John Wentworth is a seasoned public servant for the town of Mammoth Lakes. He is one of 6 candidates running for one of Mammoth Town Council’s 3 open positions in November, along with Betsy Truax, Cleland Hoff, Amanda Rice, Chris Bubser, and Seth Guthrie. He is the only incumbent councilmember running.
Wentworth came to California in 1983 to attend the American Film Institute. He then worked in Hollywood for 17 years, during which time he was the co-producer of the movies Mulholland Drive, Twin Peaks: Fire Walk With Me, and Blue Velvet, in addition to working as David Lynch’s production assistant for the Twin Peaks television series.
“David is the funniest person you’ll ever meet- a true artist,” said Wentworth.
Wentworth grew up in Washington, D.C. and says he’s a “refugee of the east coast.” Surrounded by politics his entire upbringing, he took a hard left into the art world. “I grew up in politics. I grew up around policy. Both my father and my stepfather were journalists and my mother worked in the White House for a brief stint in the Reagan administration. So I was marinated in that culture. And then I took a much needed detour through the things that really matter in life: arts and culture,” said Wentworth.
By 2000, Wentworth decided that he wanted a change from the hustle and bustle of Hollywood. Since he’d been skiing since he was four years old and frequented Mammoth Mountain often, he decided to move to Mammoth on July 4, 2000.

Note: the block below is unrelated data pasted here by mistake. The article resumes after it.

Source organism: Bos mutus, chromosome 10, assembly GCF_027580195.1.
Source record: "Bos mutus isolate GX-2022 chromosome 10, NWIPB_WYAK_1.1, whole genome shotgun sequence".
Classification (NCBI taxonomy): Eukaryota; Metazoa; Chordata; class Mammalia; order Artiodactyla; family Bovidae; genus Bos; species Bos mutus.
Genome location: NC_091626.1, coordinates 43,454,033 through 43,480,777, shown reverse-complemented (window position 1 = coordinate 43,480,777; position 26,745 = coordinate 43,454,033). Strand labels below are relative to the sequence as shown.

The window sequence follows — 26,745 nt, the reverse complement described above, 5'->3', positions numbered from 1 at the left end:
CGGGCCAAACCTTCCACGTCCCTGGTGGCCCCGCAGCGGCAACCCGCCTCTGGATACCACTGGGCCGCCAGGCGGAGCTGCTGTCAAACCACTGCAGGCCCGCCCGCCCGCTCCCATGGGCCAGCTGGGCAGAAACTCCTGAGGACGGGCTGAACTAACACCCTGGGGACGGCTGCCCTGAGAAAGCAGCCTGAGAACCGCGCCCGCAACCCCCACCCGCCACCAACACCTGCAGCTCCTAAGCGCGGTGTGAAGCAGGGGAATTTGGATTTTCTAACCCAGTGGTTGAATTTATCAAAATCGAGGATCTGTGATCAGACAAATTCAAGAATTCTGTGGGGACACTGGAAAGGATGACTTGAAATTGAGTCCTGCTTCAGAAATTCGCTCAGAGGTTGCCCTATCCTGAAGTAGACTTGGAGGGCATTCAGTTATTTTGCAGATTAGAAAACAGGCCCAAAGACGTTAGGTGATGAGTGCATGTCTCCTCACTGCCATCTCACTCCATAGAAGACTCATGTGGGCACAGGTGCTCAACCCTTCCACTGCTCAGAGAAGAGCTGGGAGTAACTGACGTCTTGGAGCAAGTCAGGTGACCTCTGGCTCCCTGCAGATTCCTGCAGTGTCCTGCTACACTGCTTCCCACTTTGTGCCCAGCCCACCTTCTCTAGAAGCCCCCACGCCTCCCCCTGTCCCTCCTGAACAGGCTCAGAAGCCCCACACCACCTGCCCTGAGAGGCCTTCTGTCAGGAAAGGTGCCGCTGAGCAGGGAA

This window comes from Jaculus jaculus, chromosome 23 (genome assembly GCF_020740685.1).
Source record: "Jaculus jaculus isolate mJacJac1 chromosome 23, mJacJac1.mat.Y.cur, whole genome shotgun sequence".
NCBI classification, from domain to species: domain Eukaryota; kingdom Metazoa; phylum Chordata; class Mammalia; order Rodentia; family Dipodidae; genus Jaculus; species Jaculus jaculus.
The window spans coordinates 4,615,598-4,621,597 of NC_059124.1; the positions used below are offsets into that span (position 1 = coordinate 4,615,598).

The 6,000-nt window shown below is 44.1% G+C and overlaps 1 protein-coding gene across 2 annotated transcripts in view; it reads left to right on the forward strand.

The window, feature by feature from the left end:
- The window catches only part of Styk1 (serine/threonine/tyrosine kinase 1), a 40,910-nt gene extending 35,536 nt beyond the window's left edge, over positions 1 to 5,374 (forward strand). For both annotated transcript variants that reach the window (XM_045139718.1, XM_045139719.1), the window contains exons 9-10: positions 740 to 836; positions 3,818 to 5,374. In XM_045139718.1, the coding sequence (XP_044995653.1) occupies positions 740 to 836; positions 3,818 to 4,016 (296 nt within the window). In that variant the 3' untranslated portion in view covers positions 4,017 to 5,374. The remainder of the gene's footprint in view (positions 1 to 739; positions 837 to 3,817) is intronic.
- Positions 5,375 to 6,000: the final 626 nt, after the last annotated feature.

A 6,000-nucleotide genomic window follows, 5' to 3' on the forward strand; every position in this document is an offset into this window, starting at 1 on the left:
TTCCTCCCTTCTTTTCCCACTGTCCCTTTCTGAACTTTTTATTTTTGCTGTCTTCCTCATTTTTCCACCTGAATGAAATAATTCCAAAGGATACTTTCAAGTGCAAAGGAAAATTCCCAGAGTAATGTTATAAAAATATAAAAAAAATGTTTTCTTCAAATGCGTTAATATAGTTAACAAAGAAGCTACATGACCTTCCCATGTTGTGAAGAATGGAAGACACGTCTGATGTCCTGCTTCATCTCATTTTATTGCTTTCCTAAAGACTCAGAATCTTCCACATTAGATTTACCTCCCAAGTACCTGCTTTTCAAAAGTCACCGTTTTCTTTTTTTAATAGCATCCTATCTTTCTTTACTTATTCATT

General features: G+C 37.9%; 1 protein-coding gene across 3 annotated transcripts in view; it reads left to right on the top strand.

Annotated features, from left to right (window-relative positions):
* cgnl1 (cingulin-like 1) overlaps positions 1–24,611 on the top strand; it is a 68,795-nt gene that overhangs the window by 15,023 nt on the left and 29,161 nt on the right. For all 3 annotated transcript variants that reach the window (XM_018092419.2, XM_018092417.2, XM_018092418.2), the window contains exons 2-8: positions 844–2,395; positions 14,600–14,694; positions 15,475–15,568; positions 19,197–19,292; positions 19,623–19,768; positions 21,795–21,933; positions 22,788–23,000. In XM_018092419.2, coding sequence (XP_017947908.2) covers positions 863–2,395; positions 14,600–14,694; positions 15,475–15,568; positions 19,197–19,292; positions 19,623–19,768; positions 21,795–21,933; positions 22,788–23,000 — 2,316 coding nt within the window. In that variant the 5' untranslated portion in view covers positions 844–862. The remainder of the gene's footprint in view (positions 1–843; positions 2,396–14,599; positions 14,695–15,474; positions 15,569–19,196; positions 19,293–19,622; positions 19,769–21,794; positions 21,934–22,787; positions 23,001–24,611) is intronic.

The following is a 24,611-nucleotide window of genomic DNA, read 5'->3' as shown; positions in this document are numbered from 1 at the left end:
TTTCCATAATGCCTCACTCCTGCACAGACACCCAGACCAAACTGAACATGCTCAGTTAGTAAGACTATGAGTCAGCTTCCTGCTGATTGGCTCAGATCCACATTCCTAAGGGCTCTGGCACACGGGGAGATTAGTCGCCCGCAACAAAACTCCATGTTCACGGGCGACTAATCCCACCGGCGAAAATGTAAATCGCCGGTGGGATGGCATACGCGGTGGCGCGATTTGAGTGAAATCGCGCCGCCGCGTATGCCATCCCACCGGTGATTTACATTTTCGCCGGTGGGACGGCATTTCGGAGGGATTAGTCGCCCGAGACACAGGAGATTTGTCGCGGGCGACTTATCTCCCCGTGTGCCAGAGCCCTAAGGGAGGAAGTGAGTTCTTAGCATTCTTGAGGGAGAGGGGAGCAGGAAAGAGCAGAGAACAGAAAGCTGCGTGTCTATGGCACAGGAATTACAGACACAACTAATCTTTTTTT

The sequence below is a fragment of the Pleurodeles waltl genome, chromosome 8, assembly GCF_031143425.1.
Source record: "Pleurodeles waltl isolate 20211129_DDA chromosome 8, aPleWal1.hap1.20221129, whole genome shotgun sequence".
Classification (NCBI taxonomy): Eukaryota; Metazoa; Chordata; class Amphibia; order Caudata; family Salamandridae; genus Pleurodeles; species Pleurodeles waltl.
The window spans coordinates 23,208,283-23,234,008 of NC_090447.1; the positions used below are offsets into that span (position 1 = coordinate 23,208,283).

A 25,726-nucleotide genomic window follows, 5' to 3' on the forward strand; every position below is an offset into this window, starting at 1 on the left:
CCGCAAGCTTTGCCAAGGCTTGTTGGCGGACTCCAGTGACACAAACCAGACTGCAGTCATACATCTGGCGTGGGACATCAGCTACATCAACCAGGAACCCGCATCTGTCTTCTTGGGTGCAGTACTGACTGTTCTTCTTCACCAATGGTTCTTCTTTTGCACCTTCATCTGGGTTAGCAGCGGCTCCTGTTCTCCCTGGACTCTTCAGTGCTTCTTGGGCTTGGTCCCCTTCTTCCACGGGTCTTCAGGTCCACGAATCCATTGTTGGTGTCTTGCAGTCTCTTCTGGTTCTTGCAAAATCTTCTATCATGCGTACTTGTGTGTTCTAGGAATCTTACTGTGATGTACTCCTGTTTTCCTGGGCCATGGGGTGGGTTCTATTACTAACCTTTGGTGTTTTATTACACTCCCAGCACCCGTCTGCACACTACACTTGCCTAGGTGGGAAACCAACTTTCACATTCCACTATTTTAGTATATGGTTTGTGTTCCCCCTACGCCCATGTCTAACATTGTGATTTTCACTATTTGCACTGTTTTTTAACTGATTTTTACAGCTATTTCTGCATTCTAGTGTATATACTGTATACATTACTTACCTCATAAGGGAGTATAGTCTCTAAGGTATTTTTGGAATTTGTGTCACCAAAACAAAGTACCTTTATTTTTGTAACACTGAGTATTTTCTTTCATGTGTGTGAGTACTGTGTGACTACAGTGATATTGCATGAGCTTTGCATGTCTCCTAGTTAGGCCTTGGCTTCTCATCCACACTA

He became involved in Mammoth politics in 2006. “For me, the inciting incident had to do with public access to the Sherwins in 2006; it happened when the town decided that it was a good idea to build a private gate on a public road to try to manage backcountry skiing access to the Sherwins. The neighborhood out there didn’t like visitors traversing through that area, so they decided to go ahead and just put a private gate on a public road.”
Wentworth fought for the public’s right to access the Sherwins through the road and won.
The situation kicked off Wentworth’s founding of MLTPA, or the Mammoth Lakes Trails and Public Access Foundation.
Wentworth worked to build MLTPA from 2006 until 2014. During that time, Mammoth completed planning for the entire Sherwins area and got a new trail system master plan completed for the town. MLTPA also led the campaign to create and pass Measure R and Measure U, two special tax measures devoted to recreation, mobility and arts and culture in Mammoth. Since these tax measures were established, tens of millions of dollars have flowed into Mammoth, helping to create the Mammoth Lakes Trail System and Office of Outdoor Recreation.